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Chemotherapy side effects





Chemotherapy Side Effects Sheets - National Cancer Institute

9/19/2014
02:15 | Author: Sarah Gray

Chemotherapy side effects
Chemotherapy Side Effects Sheets - National Cancer Institute

Chemotherapy fact sheets with clear medical advice from doctors and nurses, and practical tips from patients to help you manage side effects.

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Side Effects of Chemotherapy

7/18/2014
12:10 | Author: Alex Watson

Chemotherapy side effects
Side Effects of Chemotherapy

This is the third article in a three-part series, and it describes side effects of chemotherapy. The other articles in this series provide an overview of chemotherapy.

Common side effects of chemotherapy.

These conditions can be treated with medications that stimulate the bone marrow to make more blood-forming cells that develop into RBCs, WBCs, and plaets. Learn more about managing anemia, infection, and thrombocytopenia.

Doctors and scientists are continually working to identify new drugs, methods of administering (giving) chemotherapy, and combinations of existing treatments that have fewer side effects. As a result, many types of chemotherapy are easier to tolerate than medications used even a few years ago.

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Chemo side effects - American Cancer Society

5/17/2014
02:15 | Author: Sarah Gray

Chemotherapy side effects
Chemo side effects - American Cancer Society

What causes side effects? Cancer cells tend to grow fast, and chemo drugs kill fast-growing cells. But because these drugs travel throughout.

The normal cells most likely to be damaged by chemo are blood-forming cells in the bone marrow; hair follicles; and cells in the mouth, digestive tract, and reproductive system. Some chemo drugs can damage cells in the heart, kidneys, bladder, lungs, and nervous system. In some cases, medicines can be given with the chemo to help protect the body’s normal cells.

Many side effects go away fairly quickly, but some may take months or even years to compley go away. Sometimes the side effects can last a lifetime, such as when chemo causes long-term damage to the heart, lungs, kidneys, or reproductive organs. Certain types of chemo sometimes cause delayed effects, such as a second cancer that may show up many years later.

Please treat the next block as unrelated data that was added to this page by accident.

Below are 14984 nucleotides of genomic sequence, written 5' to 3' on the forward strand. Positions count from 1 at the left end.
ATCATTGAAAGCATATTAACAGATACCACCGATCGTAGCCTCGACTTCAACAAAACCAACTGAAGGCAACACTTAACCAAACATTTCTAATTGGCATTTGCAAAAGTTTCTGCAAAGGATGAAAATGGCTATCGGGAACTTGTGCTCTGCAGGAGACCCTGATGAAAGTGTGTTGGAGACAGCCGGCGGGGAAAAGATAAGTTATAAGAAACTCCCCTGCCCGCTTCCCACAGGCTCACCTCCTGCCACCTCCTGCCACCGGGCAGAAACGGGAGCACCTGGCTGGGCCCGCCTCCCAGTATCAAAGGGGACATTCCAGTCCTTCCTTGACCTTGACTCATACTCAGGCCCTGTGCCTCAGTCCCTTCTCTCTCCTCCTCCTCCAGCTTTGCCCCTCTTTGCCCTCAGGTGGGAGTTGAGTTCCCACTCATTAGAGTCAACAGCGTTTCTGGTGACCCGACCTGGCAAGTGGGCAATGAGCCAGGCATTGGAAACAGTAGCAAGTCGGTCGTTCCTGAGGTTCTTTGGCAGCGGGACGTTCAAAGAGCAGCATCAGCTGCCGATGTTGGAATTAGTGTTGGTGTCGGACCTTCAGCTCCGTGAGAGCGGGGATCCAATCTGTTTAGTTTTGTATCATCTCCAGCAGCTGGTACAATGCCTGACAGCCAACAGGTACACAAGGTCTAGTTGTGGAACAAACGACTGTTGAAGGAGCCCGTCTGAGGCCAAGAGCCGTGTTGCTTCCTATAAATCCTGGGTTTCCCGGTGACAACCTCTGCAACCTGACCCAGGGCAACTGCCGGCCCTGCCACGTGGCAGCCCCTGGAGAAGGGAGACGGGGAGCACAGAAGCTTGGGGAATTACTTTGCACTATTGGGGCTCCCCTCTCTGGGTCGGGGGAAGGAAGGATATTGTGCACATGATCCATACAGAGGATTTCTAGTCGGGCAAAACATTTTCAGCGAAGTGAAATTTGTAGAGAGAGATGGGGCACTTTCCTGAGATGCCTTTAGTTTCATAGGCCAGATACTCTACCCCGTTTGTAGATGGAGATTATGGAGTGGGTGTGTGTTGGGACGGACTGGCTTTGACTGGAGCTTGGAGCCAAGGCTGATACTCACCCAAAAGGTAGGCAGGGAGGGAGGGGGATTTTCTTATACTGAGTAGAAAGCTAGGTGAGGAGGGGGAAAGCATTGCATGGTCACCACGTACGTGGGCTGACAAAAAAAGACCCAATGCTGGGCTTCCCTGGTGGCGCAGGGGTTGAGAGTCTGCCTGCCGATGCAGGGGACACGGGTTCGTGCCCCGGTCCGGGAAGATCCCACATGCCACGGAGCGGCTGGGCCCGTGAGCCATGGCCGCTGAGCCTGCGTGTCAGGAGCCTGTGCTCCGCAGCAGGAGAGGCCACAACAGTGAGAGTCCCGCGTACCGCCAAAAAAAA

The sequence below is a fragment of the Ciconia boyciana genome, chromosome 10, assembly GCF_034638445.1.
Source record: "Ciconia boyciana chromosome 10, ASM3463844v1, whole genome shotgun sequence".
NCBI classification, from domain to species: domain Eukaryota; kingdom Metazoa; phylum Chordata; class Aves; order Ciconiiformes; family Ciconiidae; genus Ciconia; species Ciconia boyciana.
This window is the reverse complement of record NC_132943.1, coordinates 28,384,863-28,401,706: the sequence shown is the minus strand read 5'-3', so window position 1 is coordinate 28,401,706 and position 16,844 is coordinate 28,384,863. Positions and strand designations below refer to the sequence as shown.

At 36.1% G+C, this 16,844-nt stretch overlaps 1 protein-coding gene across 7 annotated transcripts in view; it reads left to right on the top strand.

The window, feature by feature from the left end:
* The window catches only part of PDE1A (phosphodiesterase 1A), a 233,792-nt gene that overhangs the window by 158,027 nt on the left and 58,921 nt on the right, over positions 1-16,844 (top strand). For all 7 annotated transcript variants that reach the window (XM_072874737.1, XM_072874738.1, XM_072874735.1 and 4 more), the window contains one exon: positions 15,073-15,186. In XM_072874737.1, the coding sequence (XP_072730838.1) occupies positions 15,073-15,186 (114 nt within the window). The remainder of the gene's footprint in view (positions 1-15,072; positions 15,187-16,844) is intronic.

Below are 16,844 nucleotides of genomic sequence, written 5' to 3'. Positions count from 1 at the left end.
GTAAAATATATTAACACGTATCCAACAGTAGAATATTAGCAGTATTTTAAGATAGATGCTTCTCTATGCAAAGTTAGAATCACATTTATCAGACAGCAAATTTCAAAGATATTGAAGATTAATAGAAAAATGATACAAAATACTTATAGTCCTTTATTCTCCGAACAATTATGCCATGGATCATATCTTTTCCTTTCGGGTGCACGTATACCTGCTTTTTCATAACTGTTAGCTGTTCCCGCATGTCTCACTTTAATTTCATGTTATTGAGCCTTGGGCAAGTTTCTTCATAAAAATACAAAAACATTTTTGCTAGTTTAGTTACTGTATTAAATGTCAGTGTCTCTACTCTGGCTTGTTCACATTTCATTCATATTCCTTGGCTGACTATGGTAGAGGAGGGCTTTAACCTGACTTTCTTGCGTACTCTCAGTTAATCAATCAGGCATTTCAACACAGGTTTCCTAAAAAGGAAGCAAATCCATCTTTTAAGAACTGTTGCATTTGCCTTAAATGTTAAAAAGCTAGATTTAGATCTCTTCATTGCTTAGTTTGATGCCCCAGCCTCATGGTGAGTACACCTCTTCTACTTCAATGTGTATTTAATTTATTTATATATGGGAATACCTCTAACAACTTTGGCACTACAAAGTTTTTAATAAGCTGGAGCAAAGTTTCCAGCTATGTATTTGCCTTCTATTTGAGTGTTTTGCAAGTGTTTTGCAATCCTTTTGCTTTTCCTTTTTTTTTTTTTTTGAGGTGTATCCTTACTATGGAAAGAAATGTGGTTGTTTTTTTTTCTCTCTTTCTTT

Most people worry about whether they will have side effects from chemo, and, if so, what they’ll be like. Here’s a review of some of the more common side effects caused by chemotherapy. We also share some tips on how you can manage them.

Most side effects slowly go away after treatment ends because the healthy cells recover over time. The time it takes to get over some side effects and regain energy varies from person to person. It depends on many factors, including your overall health and the drugs you were given.

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People often become discouraged about how long their treatment lasts or the side effects they have. If you feel this way, talk to your doctor. You may be able to change your medicine or treatment schedule. Your doctor or nurse also may be able to suggest ways to reduce any pain and discomfort you have.

Cancer cells tend to grow fast, and chemo drugs kill fast-growing cells. But because these drugs travel throughout the body, they can affect normal, healthy cells that are fast-growing, too. Damage to healthy cells causes side effects. Side effects are not always as bad as you might expect, but many people worry about this part of cancer treatment.

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19 Common Side Effects of Chemotherapy - Healthline

3/16/2014
04:00 | Author: Alex Watson

Chemotherapy side effects
19 Common Side Effects of Chemotherapy - Healthline

Chemotherapy drugs kill rapidly growing cancer cells but can also harm perfectly healthy cells, causing side effects throughout the body.

Chemo can lower your white blood cell count, which results in neutropenia. White blood cells play an important role in the immune system: they help fight infection and ward off illness. Symptoms aren’t always obvious, but a low white blood cell count raises the risk of infection and illness. People with an immune system weakened by chemotherapy must take precautions to avoid exposure to viruses, bacteria, and other germs.

Red urine isn’t necessarily a problem—it may just be certain chemotherapy drugs working their way out of your system.

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Understanding and Managing Chemotherapy Side Effects

1/15/2014
06:35 | Author: Sarah Gray

Chemotherapy side effects
Understanding and Managing Chemotherapy Side Effects

Chemotherapy side effects include nausea, vomiting, fatigue, neuropathy, neutropenia, diarrhea, constipation, chemobrain, hair loss and mouth.

Each person with cancer reacts differently to chemotherapy and its potential side effects. Fortunay, doctors now have ways to reduce and even prevent these side effects. In this booklet, you’ll find practical information on managing side effects from chemotherapy so that your treatment goes as smoothly as possible.

• Be sure that you fully understand your doctor’s and nurse’s instructions for taking anti-nausea medicines.

NK-1 inhibitors. This is the newest class of medicines to prevent CINV.

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